The former Bank of New South Wales, now Westpac Bank, Normanton building was constructed in 1886 as the bank’s permanent premises in the town, intended to serve the Normanton region.
The establishment of a bank branch here reflected the area’s growth and prosperity. By the mid-1880s, Normanton, on the Norman River, had developed as a port for the large expanse of pastoral and mining country, including the Cloncurry gold and copper fields and the Etheridge and Croydon gold fields. As well, the establishment of banking facilities was important to support Normanton’s increasing role as a supply centre for the Gulf region. In confirmation of its significant early growth, Normanton was constituted as a municipality in 1886.
The Bank of New South Wales had commenced trading in Normanton in 1884, in rented premises, and acquired its permanent site in 1885. The building which was eventually constructed on the site was designed by Richard Gailey, well known for many other early buildings in Queensland. The building was used as both the bank’s premises and manager’s residence until the late 1960s, when a separate manager’s residence was constructed.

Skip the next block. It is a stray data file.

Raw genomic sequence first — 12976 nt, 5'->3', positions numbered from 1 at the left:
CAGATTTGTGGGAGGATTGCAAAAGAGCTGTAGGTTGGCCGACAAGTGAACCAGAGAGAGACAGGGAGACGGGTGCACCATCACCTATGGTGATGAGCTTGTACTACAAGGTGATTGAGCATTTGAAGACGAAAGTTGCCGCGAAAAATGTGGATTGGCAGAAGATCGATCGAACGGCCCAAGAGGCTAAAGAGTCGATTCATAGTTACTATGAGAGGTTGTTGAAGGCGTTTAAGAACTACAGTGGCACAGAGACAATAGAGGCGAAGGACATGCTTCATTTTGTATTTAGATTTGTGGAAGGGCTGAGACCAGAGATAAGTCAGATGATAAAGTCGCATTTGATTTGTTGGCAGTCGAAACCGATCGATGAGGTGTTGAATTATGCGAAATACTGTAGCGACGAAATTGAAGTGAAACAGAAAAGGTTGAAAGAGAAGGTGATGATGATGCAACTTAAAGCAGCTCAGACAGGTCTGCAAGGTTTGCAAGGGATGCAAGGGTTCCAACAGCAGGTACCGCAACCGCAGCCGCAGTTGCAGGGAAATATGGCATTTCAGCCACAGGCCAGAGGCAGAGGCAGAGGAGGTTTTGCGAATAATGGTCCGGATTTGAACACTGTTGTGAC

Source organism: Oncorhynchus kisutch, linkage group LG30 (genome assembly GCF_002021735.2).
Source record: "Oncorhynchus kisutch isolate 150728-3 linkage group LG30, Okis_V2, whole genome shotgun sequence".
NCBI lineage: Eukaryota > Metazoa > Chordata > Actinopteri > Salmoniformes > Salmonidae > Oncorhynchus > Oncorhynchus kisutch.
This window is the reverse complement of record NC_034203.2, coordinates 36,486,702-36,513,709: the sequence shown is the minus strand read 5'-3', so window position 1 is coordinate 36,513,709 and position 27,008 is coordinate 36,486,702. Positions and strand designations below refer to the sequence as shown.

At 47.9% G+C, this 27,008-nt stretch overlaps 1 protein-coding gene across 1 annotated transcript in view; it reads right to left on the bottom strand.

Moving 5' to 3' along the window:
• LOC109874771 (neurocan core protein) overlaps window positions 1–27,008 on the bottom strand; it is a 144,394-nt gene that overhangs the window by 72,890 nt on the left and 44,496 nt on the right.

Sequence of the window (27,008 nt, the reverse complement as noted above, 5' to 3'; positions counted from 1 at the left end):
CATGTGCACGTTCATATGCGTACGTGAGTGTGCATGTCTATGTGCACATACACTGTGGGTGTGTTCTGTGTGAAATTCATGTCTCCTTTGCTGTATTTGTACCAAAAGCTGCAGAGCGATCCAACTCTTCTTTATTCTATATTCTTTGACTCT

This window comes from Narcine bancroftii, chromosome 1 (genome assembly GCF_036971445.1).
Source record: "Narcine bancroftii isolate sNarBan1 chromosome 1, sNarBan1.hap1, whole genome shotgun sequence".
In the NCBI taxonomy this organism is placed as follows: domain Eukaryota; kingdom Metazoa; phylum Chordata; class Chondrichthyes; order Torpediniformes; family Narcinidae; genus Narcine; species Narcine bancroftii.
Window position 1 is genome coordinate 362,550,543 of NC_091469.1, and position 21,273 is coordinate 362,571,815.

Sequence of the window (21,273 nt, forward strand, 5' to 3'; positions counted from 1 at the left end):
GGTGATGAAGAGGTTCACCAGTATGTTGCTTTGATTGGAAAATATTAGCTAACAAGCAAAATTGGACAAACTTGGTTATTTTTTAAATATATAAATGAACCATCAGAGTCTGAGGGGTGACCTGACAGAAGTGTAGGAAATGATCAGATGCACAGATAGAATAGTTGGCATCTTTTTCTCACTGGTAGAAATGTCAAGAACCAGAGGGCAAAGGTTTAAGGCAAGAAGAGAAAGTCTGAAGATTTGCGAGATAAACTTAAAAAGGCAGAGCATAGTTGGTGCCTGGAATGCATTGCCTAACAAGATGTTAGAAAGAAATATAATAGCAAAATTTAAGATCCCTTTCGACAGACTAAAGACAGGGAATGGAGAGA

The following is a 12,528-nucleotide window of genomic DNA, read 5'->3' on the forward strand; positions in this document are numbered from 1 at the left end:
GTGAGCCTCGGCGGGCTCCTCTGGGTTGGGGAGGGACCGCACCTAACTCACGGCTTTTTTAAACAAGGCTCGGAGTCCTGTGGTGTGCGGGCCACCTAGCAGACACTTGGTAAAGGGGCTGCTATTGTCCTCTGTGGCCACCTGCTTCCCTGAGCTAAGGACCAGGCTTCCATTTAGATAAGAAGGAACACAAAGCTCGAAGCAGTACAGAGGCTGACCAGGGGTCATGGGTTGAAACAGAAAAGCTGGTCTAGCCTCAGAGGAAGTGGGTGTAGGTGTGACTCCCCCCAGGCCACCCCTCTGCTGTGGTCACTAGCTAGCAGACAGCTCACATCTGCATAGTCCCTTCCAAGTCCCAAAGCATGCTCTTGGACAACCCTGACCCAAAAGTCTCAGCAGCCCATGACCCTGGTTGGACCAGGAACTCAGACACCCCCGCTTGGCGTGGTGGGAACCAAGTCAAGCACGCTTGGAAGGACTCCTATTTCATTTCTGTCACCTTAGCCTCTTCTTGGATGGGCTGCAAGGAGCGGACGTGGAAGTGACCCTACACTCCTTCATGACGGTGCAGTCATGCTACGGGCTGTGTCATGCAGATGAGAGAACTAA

In 1978, substantial internal alterations and renovations were undertaken as a means of updating the building as a modern bank premises. As well, at this time, the verandas which had been enclosed by the mid-1960s were reopened, bringing the building some-way towards its original appearance. New staff quarters were constructed on the site, to the rear of the bank building, in 1971 and a new storage shed was erected in 1991.
Today, the Westpac Bank, Normanton, survives as a rare example of a single storey timber bank building. As well, it is an important example of the work of the early Queensland architect, Richard Gailey. In acknowledgement of its importance for Queensland history, the building is now included on the Queensland Heritage Register.
This image shows the former Bank of New South Wales, Normanton building in Landsborough Street in around 1922, some thirty-five years after it was first constructed.
Brian Randall – Senior Librarian, State Library of Queensland